Jason Pogue, PharmD, BCPS, BCIDP, shares key takeaways from his 2 presentations at MAD-ID 2022, including a new alternative to the SPACE acronym, as well as how to navigate any anxieties around oral carbapenems.
How to manage infections caused by extended spectrum beta-lactamase (ESBL)-producing bacteria, what pathogens to be on alert for, and how to approach oral carbapenems were all hot topics in 2 presentations at the Making a Difference in Infectious Disease (MAD-ID) 2022 annual meeting, held May 18-21, 2022, in Orlando, Florida, by Jason Pogue, PharmD, BCPS, BCIDP, clinical professor of pharmacy at University of Michigan College of Pharmacy.
Pogue joined Contagion® for a video interview to discuss his talks and share key takeaways for infectious diseases clinicians.
This transcript has been edited for clarity and length.
Contagion®: Can you summarize the key points from your presentation, "Treatment of Challenging Gram Negative Infections"?
Pogue: For the first session at MAD-ID, we'll be focusing on 3 particular problematic gram negatives. The first one we're going to talk about is managing ESBL infections. There's a clinical controversy surrounding whether or not you can use piperacillin-tazobactam or if you have to start with the carbapenems, or if that's the preferred therapy in that situation, and so we'll be [taking] a deep dive into the literature support. And hopefully, by the end of the talk, I'll convince you that if you have a patient with an invasive ESBL infection, they should get a carbapenem.
The second thing that we're going to talk about is focusing on AMPc-producing organisms. We're going to try to myth bust a little bit in that presentation. Hopefully, by the end of that, the SPACE acronym [Serratia, Pseudomonas, Acinetobacter, Citrobacter, Enterobacter] will be out of your mind. And you'll be thinking HECK YES [Hafnia alvei, Enterobacter cloacae, Citrobacter freundii, Klebsiella aerogenes, Yersinia enterocolitica], and Sam Aitken will be in your mind instead.
Then the last part we're going to touch on is really the most problematic organism, which is carbapenem-resistant Acinetobacter, a challenging pathogen, very difficult to treat with our current options. We're going to focus on probably the 2 most popular current options and deep dive into the data for ampicillin/sulbactam and for the tetracyclines. I'm going to get to leave [you on] a positive note though, because there is a new agent coming in the Acinetobacter baumannii space, sulbactam-durlobactam. I'm going to present a little bit of the data that was presented at ECCMID last month.
Contagion®: What is the main takeaway for infectious diseases clinicians?
Pogue: Bottom line, takeaway No. 1 is to use carbapenems over piperacillin-tazobactam for ESBL. Please, I beg of thee.
Second, when you're thinking about AMPc situations where you should really want to avoid a drug like ceftriaxone, the organisms you should really be focused on there are Enterobacter cloacae, Klebsiella aerogenes, and Citrobacter freundii. The other ones like Serratia, you're probably okay to use drugs like ceftriaxone. And then for Acinetobacter, good luck, in a lot of ways. But really, what's really important to note is that for amp-sulbactam, we’ve got to be pretty aggressive in our dosing. We're going to want to be giving extended infusions as the standard of care. But then, in addition to that, with regards to tetracyclines, know that there's more that goes into it than just the S for susceptible. A lot of those breakpoints are actually too high, and you probably have to pay a little bit closer attention before you choose which tetracycline to use.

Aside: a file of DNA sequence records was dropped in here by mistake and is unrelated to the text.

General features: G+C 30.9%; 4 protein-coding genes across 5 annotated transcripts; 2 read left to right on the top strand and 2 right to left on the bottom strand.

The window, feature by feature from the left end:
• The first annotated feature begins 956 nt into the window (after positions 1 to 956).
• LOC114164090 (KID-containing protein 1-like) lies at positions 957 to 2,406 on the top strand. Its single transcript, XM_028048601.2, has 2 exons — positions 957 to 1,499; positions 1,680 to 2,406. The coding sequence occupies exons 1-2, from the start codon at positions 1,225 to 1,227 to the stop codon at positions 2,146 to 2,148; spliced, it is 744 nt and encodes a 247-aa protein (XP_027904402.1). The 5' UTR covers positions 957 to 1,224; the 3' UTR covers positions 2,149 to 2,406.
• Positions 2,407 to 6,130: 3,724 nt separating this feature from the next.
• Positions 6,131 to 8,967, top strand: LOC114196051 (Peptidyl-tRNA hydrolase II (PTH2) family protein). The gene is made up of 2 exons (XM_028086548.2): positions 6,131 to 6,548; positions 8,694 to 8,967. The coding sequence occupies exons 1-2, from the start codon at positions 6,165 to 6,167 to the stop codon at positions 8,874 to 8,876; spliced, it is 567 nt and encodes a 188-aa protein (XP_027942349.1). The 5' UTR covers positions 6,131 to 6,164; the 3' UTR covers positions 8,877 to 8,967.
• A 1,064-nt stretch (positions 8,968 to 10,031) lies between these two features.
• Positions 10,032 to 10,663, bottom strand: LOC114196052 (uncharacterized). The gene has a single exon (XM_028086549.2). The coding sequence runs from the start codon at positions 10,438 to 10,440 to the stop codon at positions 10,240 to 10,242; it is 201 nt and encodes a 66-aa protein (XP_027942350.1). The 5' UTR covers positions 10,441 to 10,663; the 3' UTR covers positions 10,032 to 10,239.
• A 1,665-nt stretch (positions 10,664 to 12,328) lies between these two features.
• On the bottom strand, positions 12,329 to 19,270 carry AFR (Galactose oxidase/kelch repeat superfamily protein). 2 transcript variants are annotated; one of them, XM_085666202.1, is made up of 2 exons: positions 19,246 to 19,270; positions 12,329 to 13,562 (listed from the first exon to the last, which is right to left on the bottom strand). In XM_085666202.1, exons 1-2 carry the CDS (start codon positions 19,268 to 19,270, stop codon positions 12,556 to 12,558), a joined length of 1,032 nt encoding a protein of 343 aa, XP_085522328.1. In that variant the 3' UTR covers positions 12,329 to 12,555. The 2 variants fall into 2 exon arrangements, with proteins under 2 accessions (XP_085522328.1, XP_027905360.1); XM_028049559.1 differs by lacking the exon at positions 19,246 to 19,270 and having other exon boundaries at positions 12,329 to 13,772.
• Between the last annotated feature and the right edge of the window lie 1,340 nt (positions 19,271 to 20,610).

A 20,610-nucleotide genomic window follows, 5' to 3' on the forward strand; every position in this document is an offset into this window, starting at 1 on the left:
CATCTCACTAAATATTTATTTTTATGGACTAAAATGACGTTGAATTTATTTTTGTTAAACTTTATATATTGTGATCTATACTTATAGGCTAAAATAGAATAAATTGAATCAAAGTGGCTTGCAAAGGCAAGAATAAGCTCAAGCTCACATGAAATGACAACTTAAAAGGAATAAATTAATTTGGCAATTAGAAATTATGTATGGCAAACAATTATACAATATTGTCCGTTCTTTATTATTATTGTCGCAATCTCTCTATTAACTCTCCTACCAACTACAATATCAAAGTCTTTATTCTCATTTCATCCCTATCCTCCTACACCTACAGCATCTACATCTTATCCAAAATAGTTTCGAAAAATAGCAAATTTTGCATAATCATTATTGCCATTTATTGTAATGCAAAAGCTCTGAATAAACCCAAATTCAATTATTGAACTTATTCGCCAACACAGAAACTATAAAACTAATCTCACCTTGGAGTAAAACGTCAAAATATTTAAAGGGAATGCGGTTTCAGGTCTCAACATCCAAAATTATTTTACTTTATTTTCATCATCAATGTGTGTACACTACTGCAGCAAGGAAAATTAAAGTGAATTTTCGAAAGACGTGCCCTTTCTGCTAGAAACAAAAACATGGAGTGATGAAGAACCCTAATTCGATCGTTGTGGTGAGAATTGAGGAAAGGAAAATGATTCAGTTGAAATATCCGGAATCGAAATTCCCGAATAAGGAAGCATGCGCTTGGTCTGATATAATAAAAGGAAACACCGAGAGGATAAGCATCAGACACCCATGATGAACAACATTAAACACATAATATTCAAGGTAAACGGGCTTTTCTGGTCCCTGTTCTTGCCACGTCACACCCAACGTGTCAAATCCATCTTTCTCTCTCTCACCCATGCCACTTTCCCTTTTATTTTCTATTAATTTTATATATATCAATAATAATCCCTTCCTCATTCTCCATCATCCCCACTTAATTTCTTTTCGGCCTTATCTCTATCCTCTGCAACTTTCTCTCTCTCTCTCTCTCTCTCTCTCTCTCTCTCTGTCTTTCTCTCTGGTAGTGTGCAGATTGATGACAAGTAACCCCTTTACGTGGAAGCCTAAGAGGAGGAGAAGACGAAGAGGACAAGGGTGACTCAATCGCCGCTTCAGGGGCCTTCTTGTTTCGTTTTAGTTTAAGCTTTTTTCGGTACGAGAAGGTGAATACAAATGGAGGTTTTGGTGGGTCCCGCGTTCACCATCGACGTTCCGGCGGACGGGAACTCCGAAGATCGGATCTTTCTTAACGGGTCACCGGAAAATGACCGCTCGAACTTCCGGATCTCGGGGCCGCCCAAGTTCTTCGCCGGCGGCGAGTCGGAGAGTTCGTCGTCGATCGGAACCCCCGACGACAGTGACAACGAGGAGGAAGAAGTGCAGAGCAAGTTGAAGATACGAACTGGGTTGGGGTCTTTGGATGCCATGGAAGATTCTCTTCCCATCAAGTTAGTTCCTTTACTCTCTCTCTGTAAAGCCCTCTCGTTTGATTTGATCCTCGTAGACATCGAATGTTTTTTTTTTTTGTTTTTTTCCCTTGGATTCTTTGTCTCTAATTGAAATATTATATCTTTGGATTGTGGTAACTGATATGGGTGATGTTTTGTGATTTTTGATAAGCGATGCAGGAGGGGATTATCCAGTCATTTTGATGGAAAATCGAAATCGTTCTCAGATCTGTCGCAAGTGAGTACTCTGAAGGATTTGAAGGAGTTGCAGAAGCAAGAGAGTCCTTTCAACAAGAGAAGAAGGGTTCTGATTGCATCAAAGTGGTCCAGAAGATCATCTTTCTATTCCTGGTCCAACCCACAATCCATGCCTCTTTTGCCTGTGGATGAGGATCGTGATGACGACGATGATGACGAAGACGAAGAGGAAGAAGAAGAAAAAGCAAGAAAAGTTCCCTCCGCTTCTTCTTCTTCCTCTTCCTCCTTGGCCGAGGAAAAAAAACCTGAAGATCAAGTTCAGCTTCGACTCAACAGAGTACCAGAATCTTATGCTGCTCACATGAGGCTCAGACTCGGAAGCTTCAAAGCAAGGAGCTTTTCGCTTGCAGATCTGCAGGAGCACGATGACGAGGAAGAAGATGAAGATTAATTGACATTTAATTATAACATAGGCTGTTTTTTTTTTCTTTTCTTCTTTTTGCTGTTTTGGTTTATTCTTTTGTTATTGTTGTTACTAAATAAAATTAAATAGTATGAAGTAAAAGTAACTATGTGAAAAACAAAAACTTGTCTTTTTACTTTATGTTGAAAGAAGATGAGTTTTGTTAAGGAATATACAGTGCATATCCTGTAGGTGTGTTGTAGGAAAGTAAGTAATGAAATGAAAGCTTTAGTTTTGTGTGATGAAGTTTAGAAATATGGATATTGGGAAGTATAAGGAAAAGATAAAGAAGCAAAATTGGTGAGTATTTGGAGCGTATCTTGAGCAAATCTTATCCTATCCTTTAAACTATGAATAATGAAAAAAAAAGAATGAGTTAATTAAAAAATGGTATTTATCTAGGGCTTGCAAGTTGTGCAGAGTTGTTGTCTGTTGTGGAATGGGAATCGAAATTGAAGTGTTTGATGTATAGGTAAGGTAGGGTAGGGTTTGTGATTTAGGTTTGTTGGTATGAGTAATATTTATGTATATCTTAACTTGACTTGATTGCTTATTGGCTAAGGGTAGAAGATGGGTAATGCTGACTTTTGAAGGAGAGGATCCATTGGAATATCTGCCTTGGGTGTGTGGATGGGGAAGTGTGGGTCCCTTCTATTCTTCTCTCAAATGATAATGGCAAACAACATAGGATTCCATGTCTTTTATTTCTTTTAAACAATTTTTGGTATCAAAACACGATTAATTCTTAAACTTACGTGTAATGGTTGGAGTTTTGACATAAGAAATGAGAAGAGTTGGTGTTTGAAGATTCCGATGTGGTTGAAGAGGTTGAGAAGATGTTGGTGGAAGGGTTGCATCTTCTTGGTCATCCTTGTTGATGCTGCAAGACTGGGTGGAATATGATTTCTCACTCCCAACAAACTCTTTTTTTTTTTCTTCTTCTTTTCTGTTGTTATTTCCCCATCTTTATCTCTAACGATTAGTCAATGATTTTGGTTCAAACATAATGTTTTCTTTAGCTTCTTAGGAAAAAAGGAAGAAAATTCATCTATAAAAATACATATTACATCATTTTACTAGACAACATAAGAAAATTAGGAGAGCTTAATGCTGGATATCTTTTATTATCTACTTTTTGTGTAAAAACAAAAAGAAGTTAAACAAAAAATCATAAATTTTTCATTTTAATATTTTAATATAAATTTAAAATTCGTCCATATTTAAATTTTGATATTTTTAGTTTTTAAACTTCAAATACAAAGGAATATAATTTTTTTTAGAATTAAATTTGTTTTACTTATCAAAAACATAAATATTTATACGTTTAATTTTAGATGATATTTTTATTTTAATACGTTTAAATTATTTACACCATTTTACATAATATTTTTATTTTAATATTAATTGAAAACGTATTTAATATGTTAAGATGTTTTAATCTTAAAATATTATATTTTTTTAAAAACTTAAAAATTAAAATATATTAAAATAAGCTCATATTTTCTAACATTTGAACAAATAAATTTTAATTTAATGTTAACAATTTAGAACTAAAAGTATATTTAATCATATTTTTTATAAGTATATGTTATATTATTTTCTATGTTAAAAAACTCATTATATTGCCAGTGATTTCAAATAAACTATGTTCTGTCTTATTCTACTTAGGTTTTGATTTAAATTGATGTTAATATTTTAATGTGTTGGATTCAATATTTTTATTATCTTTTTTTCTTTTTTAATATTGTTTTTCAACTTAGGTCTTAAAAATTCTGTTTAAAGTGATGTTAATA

Contagion®: Can you describe the basis for your second talk, "Oral Carbapenems Are Coming: Are You Excited or Anxious?"
Pogue: The oral coverage, that's going to be a fun one. That's a fun talk. So one of my former residents and I, Katie Barber, will be debating, are we excited or anxious about oral carbapenems? I will be taking the anxious side, and not just because I'm an anxious guy, which I am, [but] that's just a coincidence in this situation. It's a little bit of a funny—funny is a bad word choice—it's a little bit of an interesting topic to be had now, since a week or 2 ago, the oral carbapenem that we were really focused on discussing was kind of rejected by the FDA or they had to go back and do additional stuff. So the “they are coming part” is a little bit less soon that we're going to see that. But I'll be focusing on the con and I will be honest, I do have anxieties about [oral carbapenems]. There's a reason we don't currently have one, and that main reason is that the compounds have very poor oral bioavailability and so your exposures are very borderline. When you start to go through the [pharmacokinetics/pharmacodynamics], you look at the clinical data, there are a lot of warning signs that come out. I'm hopeful, I'd love to have oral carbapenems for my patients, but there's a reason to be anxious, there're definitely some issues there and some red flags.
Contagion®: And the bottom-line takeaway for clinicians there?
Pogue: The main takeaway that I would have is that, unfortunately, it's not going to be an issue in the near future, because it's going to be a while again before we see an oral carbapenem. But what's really key is…let's just use, for example, had tebipenem made it, because it would have been available probably within the next month or so or it would have been available in the very near future. It's really important that, even for an oral antibiotic, we do all the appropriate preclinical work to make sure that the dose is right that we can achieve our PK/PD targets and that the clinical data support that, because like I said, if you look at those data, there's a lot of things that pop out at you.